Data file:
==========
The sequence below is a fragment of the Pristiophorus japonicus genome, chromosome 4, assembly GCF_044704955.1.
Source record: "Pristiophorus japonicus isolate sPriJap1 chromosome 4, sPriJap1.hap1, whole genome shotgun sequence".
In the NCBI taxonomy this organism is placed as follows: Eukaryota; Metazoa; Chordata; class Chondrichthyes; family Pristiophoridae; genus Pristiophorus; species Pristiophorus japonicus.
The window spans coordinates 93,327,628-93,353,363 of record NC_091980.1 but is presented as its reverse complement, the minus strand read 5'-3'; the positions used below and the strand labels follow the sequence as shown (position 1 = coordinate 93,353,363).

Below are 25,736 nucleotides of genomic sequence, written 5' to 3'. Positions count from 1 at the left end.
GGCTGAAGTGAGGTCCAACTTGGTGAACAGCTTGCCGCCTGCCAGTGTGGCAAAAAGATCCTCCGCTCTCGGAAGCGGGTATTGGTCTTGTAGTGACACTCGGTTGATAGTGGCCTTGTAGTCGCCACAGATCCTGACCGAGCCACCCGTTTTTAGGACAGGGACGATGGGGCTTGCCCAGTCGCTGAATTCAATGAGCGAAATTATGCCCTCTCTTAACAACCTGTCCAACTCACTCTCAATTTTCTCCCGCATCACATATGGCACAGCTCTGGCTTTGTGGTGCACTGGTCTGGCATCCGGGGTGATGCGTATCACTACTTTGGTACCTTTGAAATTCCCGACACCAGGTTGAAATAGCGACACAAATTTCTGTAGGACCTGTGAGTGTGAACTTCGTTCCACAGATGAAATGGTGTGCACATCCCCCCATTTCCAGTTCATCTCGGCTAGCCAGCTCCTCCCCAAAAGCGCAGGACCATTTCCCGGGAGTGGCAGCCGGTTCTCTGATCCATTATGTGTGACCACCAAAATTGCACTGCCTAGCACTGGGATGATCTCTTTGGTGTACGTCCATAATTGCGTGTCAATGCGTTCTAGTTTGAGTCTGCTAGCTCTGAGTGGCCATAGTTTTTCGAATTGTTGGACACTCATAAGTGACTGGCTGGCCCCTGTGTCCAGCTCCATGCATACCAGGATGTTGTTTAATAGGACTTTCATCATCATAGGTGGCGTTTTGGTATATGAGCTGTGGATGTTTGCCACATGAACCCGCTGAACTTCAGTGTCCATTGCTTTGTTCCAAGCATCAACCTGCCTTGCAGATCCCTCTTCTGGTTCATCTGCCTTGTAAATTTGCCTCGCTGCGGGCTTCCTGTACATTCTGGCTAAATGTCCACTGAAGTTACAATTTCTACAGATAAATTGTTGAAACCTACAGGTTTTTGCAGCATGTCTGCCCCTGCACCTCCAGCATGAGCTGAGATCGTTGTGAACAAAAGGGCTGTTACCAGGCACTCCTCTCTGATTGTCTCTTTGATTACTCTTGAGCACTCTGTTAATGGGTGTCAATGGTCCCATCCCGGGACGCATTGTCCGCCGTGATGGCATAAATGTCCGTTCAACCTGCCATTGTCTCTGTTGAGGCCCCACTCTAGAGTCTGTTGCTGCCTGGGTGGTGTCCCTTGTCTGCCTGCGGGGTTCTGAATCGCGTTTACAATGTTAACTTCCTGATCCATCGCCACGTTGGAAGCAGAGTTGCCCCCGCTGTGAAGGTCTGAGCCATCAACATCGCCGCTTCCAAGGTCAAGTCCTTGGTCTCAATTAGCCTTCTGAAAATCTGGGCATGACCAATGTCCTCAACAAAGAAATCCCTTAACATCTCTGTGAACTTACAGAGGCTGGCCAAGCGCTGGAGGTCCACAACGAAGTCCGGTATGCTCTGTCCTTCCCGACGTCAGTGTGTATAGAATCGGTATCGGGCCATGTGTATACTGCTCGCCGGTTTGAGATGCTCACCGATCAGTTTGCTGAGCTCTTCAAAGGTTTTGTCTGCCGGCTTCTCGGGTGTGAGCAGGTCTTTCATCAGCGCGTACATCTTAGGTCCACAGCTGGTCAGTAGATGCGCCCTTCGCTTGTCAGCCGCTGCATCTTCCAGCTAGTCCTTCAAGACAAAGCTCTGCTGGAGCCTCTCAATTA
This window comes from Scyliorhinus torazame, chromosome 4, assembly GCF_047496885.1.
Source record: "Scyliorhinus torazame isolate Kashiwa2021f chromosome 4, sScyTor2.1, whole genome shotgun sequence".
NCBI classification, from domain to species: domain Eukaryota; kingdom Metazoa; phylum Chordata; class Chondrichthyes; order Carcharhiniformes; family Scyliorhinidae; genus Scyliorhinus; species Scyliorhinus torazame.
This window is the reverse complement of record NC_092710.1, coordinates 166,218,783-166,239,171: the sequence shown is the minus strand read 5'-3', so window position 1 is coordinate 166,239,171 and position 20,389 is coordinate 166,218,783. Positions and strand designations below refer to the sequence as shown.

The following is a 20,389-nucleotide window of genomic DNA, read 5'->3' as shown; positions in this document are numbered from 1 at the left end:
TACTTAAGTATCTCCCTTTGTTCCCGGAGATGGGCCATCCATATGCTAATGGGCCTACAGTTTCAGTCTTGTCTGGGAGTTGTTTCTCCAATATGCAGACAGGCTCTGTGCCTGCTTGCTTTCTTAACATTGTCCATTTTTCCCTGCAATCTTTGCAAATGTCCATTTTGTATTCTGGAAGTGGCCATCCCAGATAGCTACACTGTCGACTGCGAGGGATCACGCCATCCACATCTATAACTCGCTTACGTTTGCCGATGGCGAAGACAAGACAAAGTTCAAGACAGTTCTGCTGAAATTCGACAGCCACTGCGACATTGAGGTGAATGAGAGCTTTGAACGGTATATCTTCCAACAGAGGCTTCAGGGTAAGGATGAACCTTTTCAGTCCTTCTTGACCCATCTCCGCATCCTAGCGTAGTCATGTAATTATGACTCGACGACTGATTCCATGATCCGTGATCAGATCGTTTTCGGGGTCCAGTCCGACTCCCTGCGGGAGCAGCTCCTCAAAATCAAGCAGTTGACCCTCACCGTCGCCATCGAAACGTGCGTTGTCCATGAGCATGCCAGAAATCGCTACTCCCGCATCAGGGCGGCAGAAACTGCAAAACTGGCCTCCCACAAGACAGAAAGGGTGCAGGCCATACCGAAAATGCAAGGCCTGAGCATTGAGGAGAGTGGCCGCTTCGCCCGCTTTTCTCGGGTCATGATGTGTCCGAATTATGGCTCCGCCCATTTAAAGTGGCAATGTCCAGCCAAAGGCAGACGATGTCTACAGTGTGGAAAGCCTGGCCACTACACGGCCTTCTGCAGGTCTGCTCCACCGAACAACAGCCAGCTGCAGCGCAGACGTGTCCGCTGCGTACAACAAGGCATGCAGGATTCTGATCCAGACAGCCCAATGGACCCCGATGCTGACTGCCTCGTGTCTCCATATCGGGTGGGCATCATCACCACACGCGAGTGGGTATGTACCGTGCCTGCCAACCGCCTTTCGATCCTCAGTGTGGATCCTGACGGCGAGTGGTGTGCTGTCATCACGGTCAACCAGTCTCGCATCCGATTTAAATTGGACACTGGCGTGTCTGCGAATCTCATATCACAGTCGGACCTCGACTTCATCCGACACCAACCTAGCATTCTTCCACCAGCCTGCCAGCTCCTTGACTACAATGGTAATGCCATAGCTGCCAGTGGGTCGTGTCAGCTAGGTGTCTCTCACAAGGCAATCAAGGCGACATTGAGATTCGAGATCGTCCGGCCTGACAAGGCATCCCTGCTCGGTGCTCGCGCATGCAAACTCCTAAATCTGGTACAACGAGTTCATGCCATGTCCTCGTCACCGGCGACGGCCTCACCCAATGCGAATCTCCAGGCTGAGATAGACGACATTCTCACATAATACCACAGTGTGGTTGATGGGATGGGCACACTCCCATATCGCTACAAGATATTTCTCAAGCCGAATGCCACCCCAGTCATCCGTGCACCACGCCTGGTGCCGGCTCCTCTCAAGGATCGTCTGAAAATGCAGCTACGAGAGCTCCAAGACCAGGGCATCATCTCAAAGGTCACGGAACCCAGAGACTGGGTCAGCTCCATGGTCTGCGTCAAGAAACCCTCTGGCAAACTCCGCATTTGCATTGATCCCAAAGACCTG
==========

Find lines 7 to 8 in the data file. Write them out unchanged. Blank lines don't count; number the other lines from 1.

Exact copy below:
This window comes from Scyliorhinus torazame, chromosome 4, assembly GCF_047496885.1.
Source record: "Scyliorhinus torazame isolate Kashiwa2021f chromosome 4, sScyTor2.1, whole genome shotgun sequence".